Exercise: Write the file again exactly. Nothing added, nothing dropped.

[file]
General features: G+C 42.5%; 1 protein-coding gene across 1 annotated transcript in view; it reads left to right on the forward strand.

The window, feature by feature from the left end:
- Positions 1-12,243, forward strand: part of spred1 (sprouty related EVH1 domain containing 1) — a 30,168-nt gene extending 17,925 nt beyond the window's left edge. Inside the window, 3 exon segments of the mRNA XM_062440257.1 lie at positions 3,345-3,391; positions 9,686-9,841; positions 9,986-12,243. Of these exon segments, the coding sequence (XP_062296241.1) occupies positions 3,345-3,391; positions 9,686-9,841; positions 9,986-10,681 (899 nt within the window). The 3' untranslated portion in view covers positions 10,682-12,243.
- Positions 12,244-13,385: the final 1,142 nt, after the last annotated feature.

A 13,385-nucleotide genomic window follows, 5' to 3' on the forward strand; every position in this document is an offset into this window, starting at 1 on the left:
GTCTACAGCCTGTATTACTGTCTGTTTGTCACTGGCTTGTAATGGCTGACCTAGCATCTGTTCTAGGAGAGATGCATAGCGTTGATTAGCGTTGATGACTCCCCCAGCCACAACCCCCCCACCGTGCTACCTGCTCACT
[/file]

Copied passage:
General features: G+C 42.5%; 1 protein-coding gene across 1 annotated transcript in view; it reads left to right on the forward strand.

The window, feature by feature from the left end:
- Positions 1-12,243, forward strand: part of spred1 (sprouty related EVH1 domain containing 1) — a 30,168-nt gene extending 17,925 nt beyond the window's left edge. Inside the window, 3 exon segments of the mRNA XM_062440257.1 lie at positions 3,345-3,391; positions 9,686-9,841; positions 9,986-12,243. Of these exon segments, the coding sequence (XP_062296241.1) occupies positions 3,345-3,391; positions 9,686-9,841; positions 9,986-10,681 (899 nt within the window). The 3' untranslated portion in view covers positions 10,682-12,243.
- Positions 12,244-13,385: the final 1,142 nt, after the last annotated feature.

A 13,385-nucleotide genomic window follows, 5' to 3' on the forward strand; every position in this document is an offset into this window, starting at 1 on the left:
GTCTACAGCCTGTATTACTGTCTGTTTGTCACTGGCTTGTAATGGCTGACCTAGCATCTGTTCTAGGAGAGATGCATAGCGTTGATTAGCGTTGATGACTCCCCCAGCCACAACCCCCCCACCGTGCTACCTGCTCACT